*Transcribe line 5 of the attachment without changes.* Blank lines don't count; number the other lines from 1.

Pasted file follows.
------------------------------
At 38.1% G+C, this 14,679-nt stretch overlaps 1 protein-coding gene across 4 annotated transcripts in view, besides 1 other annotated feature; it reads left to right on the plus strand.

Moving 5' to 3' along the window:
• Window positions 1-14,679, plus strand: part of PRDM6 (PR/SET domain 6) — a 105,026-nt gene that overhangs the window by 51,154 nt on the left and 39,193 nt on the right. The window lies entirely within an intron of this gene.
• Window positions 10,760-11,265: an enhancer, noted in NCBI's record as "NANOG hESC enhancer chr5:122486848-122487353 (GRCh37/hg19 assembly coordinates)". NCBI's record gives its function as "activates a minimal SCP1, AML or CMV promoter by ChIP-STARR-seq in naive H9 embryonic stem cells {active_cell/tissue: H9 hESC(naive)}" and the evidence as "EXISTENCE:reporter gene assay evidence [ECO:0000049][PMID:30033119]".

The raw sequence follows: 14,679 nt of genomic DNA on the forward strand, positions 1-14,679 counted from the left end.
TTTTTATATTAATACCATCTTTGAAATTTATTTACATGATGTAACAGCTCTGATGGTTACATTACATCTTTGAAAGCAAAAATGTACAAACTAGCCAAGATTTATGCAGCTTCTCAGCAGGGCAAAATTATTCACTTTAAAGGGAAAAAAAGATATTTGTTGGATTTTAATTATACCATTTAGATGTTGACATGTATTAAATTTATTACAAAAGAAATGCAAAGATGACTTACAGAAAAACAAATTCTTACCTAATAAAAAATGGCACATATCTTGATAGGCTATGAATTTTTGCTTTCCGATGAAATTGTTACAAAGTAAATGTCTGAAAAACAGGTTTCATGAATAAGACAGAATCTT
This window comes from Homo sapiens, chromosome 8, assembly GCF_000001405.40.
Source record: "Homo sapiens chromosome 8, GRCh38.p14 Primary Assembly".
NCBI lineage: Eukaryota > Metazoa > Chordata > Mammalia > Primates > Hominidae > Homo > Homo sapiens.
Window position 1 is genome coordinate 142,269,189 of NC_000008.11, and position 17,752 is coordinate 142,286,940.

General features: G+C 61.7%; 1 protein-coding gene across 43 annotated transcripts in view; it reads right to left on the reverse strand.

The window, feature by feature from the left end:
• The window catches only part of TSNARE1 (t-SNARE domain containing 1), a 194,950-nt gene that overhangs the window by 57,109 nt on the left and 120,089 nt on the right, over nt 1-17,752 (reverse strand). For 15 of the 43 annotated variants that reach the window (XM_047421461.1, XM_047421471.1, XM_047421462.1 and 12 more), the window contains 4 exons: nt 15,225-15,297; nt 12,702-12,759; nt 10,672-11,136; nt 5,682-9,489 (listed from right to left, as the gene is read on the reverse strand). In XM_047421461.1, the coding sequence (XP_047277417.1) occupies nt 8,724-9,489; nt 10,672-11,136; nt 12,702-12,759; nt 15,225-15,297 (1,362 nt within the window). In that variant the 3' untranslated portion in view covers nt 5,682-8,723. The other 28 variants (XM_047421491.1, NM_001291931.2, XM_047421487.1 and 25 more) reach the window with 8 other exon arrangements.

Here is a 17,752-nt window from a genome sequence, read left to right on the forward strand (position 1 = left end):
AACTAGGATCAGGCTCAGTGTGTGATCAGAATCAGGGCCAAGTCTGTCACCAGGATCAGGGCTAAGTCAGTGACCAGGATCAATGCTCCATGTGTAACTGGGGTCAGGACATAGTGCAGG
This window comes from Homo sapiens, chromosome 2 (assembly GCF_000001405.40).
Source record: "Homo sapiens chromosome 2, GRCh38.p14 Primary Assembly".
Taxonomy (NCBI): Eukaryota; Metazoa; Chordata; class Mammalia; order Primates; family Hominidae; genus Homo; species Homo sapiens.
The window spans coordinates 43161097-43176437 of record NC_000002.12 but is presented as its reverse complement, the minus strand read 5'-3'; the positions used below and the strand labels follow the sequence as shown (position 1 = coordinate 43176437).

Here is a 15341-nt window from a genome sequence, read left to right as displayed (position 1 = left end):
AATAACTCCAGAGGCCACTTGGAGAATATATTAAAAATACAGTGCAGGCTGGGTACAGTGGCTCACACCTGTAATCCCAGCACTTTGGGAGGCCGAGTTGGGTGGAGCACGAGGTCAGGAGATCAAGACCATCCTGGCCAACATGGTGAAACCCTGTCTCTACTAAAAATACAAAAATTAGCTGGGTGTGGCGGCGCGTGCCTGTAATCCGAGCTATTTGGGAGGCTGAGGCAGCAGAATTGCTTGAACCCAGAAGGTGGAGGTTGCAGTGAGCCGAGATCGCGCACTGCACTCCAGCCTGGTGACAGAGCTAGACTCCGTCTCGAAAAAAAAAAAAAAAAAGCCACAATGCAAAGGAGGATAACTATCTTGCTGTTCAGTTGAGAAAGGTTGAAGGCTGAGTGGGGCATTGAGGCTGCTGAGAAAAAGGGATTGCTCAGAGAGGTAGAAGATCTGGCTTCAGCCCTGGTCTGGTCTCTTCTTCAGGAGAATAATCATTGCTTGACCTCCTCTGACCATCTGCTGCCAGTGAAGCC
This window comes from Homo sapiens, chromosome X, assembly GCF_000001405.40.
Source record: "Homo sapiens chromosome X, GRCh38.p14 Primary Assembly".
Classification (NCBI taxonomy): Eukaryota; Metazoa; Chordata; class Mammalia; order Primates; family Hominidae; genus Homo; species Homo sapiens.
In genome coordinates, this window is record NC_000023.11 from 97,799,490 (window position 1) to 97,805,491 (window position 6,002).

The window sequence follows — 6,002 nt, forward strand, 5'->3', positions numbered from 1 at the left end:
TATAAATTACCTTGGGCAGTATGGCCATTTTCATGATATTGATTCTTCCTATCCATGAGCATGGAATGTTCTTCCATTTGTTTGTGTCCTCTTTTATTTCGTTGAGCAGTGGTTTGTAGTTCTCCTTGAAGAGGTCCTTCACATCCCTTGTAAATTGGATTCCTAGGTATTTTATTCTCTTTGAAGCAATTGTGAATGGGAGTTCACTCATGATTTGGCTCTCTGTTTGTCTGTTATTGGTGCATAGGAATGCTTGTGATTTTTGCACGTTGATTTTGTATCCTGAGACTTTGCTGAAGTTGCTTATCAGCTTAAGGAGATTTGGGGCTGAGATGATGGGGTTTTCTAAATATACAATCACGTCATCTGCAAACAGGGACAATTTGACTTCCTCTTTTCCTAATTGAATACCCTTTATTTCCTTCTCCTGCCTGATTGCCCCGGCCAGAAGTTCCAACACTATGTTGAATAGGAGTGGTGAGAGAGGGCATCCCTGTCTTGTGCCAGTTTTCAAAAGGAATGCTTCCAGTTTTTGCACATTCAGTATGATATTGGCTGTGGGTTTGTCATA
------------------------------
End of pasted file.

The raw sequence follows: 14,679 nt of genomic DNA on the forward strand, positions 1-14,679 counted from the left end.